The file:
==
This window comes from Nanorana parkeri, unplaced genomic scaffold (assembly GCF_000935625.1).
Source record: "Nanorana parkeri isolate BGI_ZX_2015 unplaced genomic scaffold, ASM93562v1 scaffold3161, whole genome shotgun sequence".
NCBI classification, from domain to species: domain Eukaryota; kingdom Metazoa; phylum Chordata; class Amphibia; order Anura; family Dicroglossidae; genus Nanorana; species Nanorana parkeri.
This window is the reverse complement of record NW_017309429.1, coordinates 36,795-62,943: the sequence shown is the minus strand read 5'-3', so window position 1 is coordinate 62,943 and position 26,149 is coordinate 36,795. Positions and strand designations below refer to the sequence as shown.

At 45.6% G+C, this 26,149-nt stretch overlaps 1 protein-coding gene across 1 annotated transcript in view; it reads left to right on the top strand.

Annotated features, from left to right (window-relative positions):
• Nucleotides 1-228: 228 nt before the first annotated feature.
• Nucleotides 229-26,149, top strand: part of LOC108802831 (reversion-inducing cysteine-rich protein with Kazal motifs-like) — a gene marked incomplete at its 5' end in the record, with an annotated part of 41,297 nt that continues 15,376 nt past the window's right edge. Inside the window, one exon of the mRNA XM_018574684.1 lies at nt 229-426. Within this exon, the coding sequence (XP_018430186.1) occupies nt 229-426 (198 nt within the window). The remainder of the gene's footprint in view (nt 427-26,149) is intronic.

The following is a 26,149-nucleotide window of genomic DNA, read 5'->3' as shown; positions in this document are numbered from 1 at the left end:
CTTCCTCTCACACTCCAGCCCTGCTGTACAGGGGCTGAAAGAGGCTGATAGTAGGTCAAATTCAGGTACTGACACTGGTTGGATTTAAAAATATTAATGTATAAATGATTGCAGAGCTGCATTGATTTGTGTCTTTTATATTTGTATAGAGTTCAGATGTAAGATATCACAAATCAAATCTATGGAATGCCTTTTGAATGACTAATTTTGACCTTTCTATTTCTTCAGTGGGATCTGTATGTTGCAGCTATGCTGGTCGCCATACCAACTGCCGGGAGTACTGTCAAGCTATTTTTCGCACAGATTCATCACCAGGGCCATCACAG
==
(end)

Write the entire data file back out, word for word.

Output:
This window comes from Nanorana parkeri, unplaced genomic scaffold (assembly GCF_000935625.1).
Source record: "Nanorana parkeri isolate BGI_ZX_2015 unplaced genomic scaffold, ASM93562v1 scaffold3161, whole genome shotgun sequence".
NCBI classification, from domain to species: domain Eukaryota; kingdom Metazoa; phylum Chordata; class Amphibia; order Anura; family Dicroglossidae; genus Nanorana; species Nanorana parkeri.
This window is the reverse complement of record NW_017309429.1, coordinates 36,795-62,943: the sequence shown is the minus strand read 5'-3', so window position 1 is coordinate 62,943 and position 26,149 is coordinate 36,795. Positions and strand designations below refer to the sequence as shown.

At 45.6% G+C, this 26,149-nt stretch overlaps 1 protein-coding gene across 1 annotated transcript in view; it reads left to right on the top strand.

Annotated features, from left to right (window-relative positions):
• Nucleotides 1-228: 228 nt before the first annotated feature.
• Nucleotides 229-26,149, top strand: part of LOC108802831 (reversion-inducing cysteine-rich protein with Kazal motifs-like) — a gene marked incomplete at its 5' end in the record, with an annotated part of 41,297 nt that continues 15,376 nt past the window's right edge. Inside the window, one exon of the mRNA XM_018574684.1 lies at nt 229-426. Within this exon, the coding sequence (XP_018430186.1) occupies nt 229-426 (198 nt within the window). The remainder of the gene's footprint in view (nt 427-26,149) is intronic.

The following is a 26,149-nucleotide window of genomic DNA, read 5'->3' as shown; positions in this document are numbered from 1 at the left end:
CTTCCTCTCACACTCCAGCCCTGCTGTACAGGGGCTGAAAGAGGCTGATAGTAGGTCAAATTCAGGTACTGACACTGGTTGGATTTAAAAATATTAATGTATAAATGATTGCAGAGCTGCATTGATTTGTGTCTTTTATATTTGTATAGAGTTCAGATGTAAGATATCACAAATCAAATCTATGGAATGCCTTTTGAATGACTAATTTTGACCTTTCTATTTCTTCAGTGGGATCTGTATGTTGCAGCTATGCTGGTCGCCATACCAACTGCCGGGAGTACTGTCAAGCTATTTTTCGCACAGATTCATCACCAGGGCCATCACAG